Couple & Relationships
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Do We Really Need Help?
Developing and maintaining a satisfying couple partnership is perhaps one of the greatest challenges of adulthood. The divorce rate has been falling slightly since 1980, with approximately 40-50% of marriages ending in divorce in 2017 (although there is much debate about the exact number and how to measure the divorce rate). The increase in cohabitation and later first marriages likely contribute to changes in the divorce rate.

The next question is what percentage of married couples are actually happy together? Obviously, there isn't a precise measurement for this, but in general 25-50% of couples who are together report not being happy.

Unhappy Marriages and Partnerships are a Life-Threatening Issue
Being in an unhappy marriage significantly impacts a person's physical and emotional health as well as life expectancy. People in unhappy marriages take longer to heal from simple wounds and illnesses and have higher rates of heart disease, stroke, diabetes, sleep issues, and obesity. They are more likely to die 11 years sooner than those in happier relationships. Rates of mental health issues, such as depression and anxiety, are higher in unhappy relationships.

The Not-So-Good News
When researching the effectiveness of couples therapy models, distressed couples are one of the few types of clients we do not need a control group for. Why? Once distressed, couples rarely if ever get better without treatment. In marked contrast, people with depression and anxiety often get better without treatment. Some research has found that the average couple comes to therapy 7 years too late.

The Good News
The good news is that 70% of couples who participate in an evidence-based couples therapy process, such as emotionally focused therapy (EFT) or integrated behavioral couples therapy (IBCT) get better.
My Approach to Working with Couples
Comprehensive Assessment: I begin with a comprehensive assessment that includes an interview with the couple together and each partner separately to ensure they are ready for couples work. I also conduct an assessment of individual and couple functioning to address key relational issues and rule out psychological or physiological issues that may be a significant factor in the couple's distress. Beginning with a comprehensive understanding of the psychological, relational, and physiological factors ensures that treatment is focused on the right issues.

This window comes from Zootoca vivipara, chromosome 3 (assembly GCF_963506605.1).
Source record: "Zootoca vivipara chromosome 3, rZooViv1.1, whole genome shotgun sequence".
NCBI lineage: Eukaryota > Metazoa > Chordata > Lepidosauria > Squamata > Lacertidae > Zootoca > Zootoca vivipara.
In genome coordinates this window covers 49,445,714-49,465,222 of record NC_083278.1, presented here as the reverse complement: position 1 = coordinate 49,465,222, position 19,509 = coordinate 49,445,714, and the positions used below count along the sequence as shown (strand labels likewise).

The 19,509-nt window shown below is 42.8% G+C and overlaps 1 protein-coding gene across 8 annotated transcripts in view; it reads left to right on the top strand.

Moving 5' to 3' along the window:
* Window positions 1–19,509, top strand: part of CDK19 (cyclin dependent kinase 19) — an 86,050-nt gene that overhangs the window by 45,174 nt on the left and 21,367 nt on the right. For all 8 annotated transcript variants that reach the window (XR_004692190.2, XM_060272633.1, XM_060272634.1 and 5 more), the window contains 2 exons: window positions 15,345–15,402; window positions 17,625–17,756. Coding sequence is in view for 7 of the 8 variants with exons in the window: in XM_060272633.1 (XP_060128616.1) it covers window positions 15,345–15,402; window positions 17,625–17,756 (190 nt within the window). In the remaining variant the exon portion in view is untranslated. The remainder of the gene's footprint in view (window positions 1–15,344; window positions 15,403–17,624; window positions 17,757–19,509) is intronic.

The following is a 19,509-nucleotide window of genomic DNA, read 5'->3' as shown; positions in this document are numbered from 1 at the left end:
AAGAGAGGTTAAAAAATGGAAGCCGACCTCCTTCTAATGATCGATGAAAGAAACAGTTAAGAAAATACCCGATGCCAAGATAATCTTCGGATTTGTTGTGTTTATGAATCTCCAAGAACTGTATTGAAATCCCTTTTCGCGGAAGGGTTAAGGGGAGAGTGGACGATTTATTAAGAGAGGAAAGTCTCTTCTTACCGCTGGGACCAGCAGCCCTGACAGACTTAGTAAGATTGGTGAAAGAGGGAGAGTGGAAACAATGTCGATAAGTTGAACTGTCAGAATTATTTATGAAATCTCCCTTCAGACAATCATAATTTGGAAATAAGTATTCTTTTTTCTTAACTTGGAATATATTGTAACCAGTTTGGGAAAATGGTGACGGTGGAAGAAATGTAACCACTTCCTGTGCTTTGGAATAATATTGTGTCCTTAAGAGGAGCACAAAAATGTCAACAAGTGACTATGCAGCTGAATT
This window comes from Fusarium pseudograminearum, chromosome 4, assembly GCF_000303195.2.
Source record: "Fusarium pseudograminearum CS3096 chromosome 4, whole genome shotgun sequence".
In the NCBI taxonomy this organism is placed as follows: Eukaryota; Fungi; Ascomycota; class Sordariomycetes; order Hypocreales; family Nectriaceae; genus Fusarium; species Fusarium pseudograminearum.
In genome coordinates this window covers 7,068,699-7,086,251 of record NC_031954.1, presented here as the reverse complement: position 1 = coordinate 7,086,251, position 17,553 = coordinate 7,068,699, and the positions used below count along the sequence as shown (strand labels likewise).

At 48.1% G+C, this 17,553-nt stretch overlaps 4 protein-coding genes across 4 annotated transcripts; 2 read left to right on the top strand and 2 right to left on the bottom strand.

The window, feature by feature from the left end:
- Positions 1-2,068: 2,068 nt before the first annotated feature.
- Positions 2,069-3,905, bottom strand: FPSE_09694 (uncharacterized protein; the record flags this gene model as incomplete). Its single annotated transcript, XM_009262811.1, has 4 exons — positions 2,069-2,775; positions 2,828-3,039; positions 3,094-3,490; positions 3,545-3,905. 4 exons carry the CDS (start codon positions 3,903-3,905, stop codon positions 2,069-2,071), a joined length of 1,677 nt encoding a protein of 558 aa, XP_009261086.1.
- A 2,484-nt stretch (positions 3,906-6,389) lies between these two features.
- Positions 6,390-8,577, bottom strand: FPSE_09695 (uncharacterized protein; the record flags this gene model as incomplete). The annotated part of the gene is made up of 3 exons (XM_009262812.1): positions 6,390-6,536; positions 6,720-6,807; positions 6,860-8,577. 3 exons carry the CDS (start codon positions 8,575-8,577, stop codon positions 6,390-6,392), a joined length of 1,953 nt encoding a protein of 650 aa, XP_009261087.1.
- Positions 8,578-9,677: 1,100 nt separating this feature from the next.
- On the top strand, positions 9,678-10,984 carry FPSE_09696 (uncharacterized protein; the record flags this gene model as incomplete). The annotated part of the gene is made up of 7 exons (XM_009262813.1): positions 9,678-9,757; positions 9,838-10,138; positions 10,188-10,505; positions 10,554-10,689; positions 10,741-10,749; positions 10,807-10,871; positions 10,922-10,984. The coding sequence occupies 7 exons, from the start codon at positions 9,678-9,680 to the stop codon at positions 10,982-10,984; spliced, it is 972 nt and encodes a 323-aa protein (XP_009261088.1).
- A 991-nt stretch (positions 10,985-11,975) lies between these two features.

Early Treatment: In the early phase of treatment, I work with the couple to quickly identify the fundamental interactional patterns and perceptions that generate the conflict and/or distress. I educate the couple on the dynamics of relationships to reduce self- and other-blame and increase compassion and understanding. I draw primarily from EFT and IBCT in my couples work.
Shifting the Negative Patterns and Re-establishing Safety: Once we have identified the communication and behavioral patterns that need to shift, we work in-session to fundamentally shift these so that couples can change how they communicate and behave outside of session as well. Most couples are able to achieve this within 6-12 sessions.
Long-term Relational Wellness: Finally, I work with couples to develop well-established habits, routines, and communication patterns that will enable them to handle the next stressor life throws at them.
Recommended Readings
These books should be required reading for anyone wanting a committed romantic relationship and are essential single and coupled adults. Most couples find that reading evidence-based books about the science of couple relationships significantly helps them develop the right focus to resolve their issues.
Written by the developer of one of the only two evidence-based treatments for distressed couples, Hold Me Tight provides an outstanding roadmap for maintaining a health relationship. The first three chapters on adult attachment in romantic relationships should be required reading for everyone who turns 18 years of age. Sue Johnson clearly outlines the underlying emotional and survival role intimate relationships play in our lives and uses this explain why we can behave so badly once committed. She then outlines seven conversations she recommends couples should have to create an emotionally safe relationship for years to come. This book is essential for anyone wanting a stable, long-term relationship.
Written by the developer of one of the only two evidence-based treatments for distressed couples (Sue Johnson’s was the other), Reconcilable Differences is the leading cognitive-behavioral approach to helping couples build long-term, satisfying relationships. The book helps partners to examine their differences and find new ways to understand each other, communicate better, and solve problems effectively. This is another essential read for anyone wanting to improve the quality of their current or future relationships.
Written by a leading relationship researcher, The Seven Principles that Make a Marriage Work provides anyone in a committed relationship with research-based recommendations for what one should focus on to have a successful relationship. Whether beginning a new relationship, in a stable one, or between relationships, this book is a classic for understanding the essential behaviors and attitudes needed to succeed while also correcting many myths about committed relationships.